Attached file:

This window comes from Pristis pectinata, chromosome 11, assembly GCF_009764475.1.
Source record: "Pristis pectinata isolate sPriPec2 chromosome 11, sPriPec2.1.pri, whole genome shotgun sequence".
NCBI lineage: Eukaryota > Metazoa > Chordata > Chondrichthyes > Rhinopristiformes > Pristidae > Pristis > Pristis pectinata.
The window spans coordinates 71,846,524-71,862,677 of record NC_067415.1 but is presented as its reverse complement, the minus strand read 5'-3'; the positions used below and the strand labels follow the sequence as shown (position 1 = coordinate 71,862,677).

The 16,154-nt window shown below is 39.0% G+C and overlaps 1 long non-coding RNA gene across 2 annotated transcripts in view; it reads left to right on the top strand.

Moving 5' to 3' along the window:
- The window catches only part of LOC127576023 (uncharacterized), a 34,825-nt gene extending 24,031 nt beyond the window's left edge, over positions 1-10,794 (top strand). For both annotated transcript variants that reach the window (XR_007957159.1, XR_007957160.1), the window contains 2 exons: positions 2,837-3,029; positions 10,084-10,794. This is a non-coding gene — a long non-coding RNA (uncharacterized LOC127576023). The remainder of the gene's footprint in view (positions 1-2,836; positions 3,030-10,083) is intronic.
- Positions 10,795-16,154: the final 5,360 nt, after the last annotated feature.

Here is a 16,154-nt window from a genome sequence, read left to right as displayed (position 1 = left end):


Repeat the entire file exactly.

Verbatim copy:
This window comes from Pristis pectinata, chromosome 11, assembly GCF_009764475.1.
Source record: "Pristis pectinata isolate sPriPec2 chromosome 11, sPriPec2.1.pri, whole genome shotgun sequence".
NCBI lineage: Eukaryota > Metazoa > Chordata > Chondrichthyes > Rhinopristiformes > Pristidae > Pristis > Pristis pectinata.
The window spans coordinates 71,846,524-71,862,677 of record NC_067415.1 but is presented as its reverse complement, the minus strand read 5'-3'; the positions used below and the strand labels follow the sequence as shown (position 1 = coordinate 71,862,677).

The 16,154-nt window shown below is 39.0% G+C and overlaps 1 long non-coding RNA gene across 2 annotated transcripts in view; it reads left to right on the top strand.

Moving 5' to 3' along the window:
- The window catches only part of LOC127576023 (uncharacterized), a 34,825-nt gene extending 24,031 nt beyond the window's left edge, over positions 1-10,794 (top strand). For both annotated transcript variants that reach the window (XR_007957159.1, XR_007957160.1), the window contains 2 exons: positions 2,837-3,029; positions 10,084-10,794. This is a non-coding gene — a long non-coding RNA (uncharacterized LOC127576023). The remainder of the gene's footprint in view (positions 1-2,836; positions 3,030-10,083) is intronic.
- Positions 10,795-16,154: the final 5,360 nt, after the last annotated feature.

Here is a 16,154-nt window from a genome sequence, read left to right as displayed (position 1 = left end):